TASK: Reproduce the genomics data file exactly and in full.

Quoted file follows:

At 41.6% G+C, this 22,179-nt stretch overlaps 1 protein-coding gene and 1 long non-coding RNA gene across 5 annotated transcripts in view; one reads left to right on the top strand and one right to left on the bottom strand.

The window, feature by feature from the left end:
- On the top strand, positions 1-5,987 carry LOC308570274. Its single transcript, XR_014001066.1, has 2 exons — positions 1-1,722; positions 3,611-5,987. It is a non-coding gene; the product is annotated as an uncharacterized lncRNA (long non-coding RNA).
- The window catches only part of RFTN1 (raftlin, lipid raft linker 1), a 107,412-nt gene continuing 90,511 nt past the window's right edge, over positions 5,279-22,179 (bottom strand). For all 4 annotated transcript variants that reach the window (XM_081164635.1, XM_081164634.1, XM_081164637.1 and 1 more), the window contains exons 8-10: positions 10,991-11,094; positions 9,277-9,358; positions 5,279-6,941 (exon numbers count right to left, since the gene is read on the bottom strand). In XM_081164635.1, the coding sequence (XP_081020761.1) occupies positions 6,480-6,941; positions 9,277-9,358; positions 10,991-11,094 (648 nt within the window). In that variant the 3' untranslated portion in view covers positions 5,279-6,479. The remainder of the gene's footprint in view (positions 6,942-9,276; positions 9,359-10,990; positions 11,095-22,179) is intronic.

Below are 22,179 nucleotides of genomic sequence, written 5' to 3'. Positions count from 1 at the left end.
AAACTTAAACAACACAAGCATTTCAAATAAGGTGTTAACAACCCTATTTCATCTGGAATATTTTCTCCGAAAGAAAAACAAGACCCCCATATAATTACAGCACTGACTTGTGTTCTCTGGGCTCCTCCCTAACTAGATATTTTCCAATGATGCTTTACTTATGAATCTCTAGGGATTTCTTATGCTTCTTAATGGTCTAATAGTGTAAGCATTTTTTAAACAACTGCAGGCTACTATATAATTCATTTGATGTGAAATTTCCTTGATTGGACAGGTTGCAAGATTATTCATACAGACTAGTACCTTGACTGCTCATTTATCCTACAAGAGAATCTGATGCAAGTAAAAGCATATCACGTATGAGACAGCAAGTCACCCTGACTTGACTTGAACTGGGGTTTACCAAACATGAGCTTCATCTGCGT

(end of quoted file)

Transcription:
At 41.6% G+C, this 22,179-nt stretch overlaps 1 protein-coding gene and 1 long non-coding RNA gene across 5 annotated transcripts in view; one reads left to right on the top strand and one right to left on the bottom strand.

The window, feature by feature from the left end:
- On the top strand, positions 1-5,987 carry LOC308570274. Its single transcript, XR_014001066.1, has 2 exons — positions 1-1,722; positions 3,611-5,987. It is a non-coding gene; the product is annotated as an uncharacterized lncRNA (long non-coding RNA).
- The window catches only part of RFTN1 (raftlin, lipid raft linker 1), a 107,412-nt gene continuing 90,511 nt past the window's right edge, over positions 5,279-22,179 (bottom strand). For all 4 annotated transcript variants that reach the window (XM_081164635.1, XM_081164634.1, XM_081164637.1 and 1 more), the window contains exons 8-10: positions 10,991-11,094; positions 9,277-9,358; positions 5,279-6,941 (exon numbers count right to left, since the gene is read on the bottom strand). In XM_081164635.1, the coding sequence (XP_081020761.1) occupies positions 6,480-6,941; positions 9,277-9,358; positions 10,991-11,094 (648 nt within the window). In that variant the 3' untranslated portion in view covers positions 5,279-6,479. The remainder of the gene's footprint in view (positions 6,942-9,276; positions 9,359-10,990; positions 11,095-22,179) is intronic.

Below are 22,179 nucleotides of genomic sequence, written 5' to 3'. Positions count from 1 at the left end.
AAACTTAAACAACACAAGCATTTCAAATAAGGTGTTAACAACCCTATTTCATCTGGAATATTTTCTCCGAAAGAAAAACAAGACCCCCATATAATTACAGCACTGACTTGTGTTCTCTGGGCTCCTCCCTAACTAGATATTTTCCAATGATGCTTTACTTATGAATCTCTAGGGATTTCTTATGCTTCTTAATGGTCTAATAGTGTAAGCATTTTTTAAACAACTGCAGGCTACTATATAATTCATTTGATGTGAAATTTCCTTGATTGGACAGGTTGCAAGATTATTCATACAGACTAGTACCTTGACTGCTCATTTATCCTACAAGAGAATCTGATGCAAGTAAAAGCATATCACGTATGAGACAGCAAGTCACCCTGACTTGACTTGAACTGGGGTTTACCAAACATGAGCTTCATCTGCGT